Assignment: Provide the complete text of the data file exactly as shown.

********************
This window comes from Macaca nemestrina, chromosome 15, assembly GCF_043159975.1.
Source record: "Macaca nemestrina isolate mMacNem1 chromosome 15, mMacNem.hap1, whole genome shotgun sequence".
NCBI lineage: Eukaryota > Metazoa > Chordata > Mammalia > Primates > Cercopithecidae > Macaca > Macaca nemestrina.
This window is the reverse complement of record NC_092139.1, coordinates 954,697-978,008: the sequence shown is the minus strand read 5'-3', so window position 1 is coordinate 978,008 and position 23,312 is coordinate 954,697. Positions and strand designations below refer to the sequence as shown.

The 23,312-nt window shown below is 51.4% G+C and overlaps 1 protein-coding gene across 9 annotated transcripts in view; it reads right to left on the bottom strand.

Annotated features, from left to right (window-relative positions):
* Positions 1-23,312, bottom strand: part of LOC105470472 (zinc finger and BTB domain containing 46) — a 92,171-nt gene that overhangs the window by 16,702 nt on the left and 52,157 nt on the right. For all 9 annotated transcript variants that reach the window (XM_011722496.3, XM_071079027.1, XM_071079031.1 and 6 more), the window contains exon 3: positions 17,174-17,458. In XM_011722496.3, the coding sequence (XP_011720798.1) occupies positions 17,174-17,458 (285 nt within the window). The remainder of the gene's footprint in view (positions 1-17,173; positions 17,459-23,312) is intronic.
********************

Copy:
This window comes from Macaca nemestrina, chromosome 15, assembly GCF_043159975.1.
Source record: "Macaca nemestrina isolate mMacNem1 chromosome 15, mMacNem.hap1, whole genome shotgun sequence".
NCBI lineage: Eukaryota > Metazoa > Chordata > Mammalia > Primates > Cercopithecidae > Macaca > Macaca nemestrina.
This window is the reverse complement of record NC_092139.1, coordinates 954,697-978,008: the sequence shown is the minus strand read 5'-3', so window position 1 is coordinate 978,008 and position 23,312 is coordinate 954,697. Positions and strand designations below refer to the sequence as shown.

The 23,312-nt window shown below is 51.4% G+C and overlaps 1 protein-coding gene across 9 annotated transcripts in view; it reads right to left on the bottom strand.

Annotated features, from left to right (window-relative positions):
* Positions 1-23,312, bottom strand: part of LOC105470472 (zinc finger and BTB domain containing 46) — a 92,171-nt gene that overhangs the window by 16,702 nt on the left and 52,157 nt on the right. For all 9 annotated transcript variants that reach the window (XM_011722496.3, XM_071079027.1, XM_071079031.1 and 6 more), the window contains exon 3: positions 17,174-17,458. In XM_011722496.3, the coding sequence (XP_011720798.1) occupies positions 17,174-17,458 (285 nt within the window). The remainder of the gene's footprint in view (positions 1-17,173; positions 17,459-23,312) is intronic.